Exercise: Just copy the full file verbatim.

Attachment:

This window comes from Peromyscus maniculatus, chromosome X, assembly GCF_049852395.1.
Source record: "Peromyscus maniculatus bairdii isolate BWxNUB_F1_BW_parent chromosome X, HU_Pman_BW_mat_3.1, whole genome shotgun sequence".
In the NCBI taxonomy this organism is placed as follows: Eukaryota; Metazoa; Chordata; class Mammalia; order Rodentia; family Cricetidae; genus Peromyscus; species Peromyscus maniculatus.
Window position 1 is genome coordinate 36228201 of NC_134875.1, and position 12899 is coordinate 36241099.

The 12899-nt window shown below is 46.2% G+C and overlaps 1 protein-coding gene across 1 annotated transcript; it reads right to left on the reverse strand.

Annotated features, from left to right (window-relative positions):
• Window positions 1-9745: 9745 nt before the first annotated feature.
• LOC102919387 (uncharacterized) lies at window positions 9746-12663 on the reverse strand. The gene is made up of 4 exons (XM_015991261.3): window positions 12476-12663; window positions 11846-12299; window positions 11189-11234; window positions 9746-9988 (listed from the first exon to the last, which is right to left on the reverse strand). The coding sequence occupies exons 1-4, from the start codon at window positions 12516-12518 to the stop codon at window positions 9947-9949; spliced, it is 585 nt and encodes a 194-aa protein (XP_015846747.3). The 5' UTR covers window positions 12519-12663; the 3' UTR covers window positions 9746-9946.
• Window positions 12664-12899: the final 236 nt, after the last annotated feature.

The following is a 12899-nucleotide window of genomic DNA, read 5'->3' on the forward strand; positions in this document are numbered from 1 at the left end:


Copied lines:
This window comes from Peromyscus maniculatus, chromosome X, assembly GCF_049852395.1.
Source record: "Peromyscus maniculatus bairdii isolate BWxNUB_F1_BW_parent chromosome X, HU_Pman_BW_mat_3.1, whole genome shotgun sequence".
In the NCBI taxonomy this organism is placed as follows: Eukaryota; Metazoa; Chordata; class Mammalia; order Rodentia; family Cricetidae; genus Peromyscus; species Peromyscus maniculatus.
Window position 1 is genome coordinate 36228201 of NC_134875.1, and position 12899 is coordinate 36241099.

The 12899-nt window shown below is 46.2% G+C and overlaps 1 protein-coding gene across 1 annotated transcript; it reads right to left on the reverse strand.

Annotated features, from left to right (window-relative positions):
• Window positions 1-9745: 9745 nt before the first annotated feature.
• LOC102919387 (uncharacterized) lies at window positions 9746-12663 on the reverse strand. The gene is made up of 4 exons (XM_015991261.3): window positions 12476-12663; window positions 11846-12299; window positions 11189-11234; window positions 9746-9988 (listed from the first exon to the last, which is right to left on the reverse strand). The coding sequence occupies exons 1-4, from the start codon at window positions 12516-12518 to the stop codon at window positions 9947-9949; spliced, it is 585 nt and encodes a 194-aa protein (XP_015846747.3). The 5' UTR covers window positions 12519-12663; the 3' UTR covers window positions 9746-9946.
• Window positions 12664-12899: the final 236 nt, after the last annotated feature.

The following is a 12899-nucleotide window of genomic DNA, read 5'->3' on the forward strand; positions in this document are numbered from 1 at the left end: